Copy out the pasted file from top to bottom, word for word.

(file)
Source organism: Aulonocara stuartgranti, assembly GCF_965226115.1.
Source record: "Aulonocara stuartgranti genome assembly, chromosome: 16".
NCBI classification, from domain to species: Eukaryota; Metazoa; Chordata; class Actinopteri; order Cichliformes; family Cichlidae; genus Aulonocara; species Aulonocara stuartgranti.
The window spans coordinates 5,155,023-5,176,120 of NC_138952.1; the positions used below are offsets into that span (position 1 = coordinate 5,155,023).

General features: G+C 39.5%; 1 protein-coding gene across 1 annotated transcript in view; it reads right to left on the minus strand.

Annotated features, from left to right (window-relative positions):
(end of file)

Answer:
Source organism: Aulonocara stuartgranti, assembly GCF_965226115.1.
Source record: "Aulonocara stuartgranti genome assembly, chromosome: 16".
NCBI classification, from domain to species: Eukaryota; Metazoa; Chordata; class Actinopteri; order Cichliformes; family Cichlidae; genus Aulonocara; species Aulonocara stuartgranti.
The window spans coordinates 5,155,023-5,176,120 of NC_138952.1; the positions used below are offsets into that span (position 1 = coordinate 5,155,023).

General features: G+C 39.5%; 1 protein-coding gene across 1 annotated transcript in view; it reads right to left on the minus strand.

Annotated features, from left to right (window-relative positions):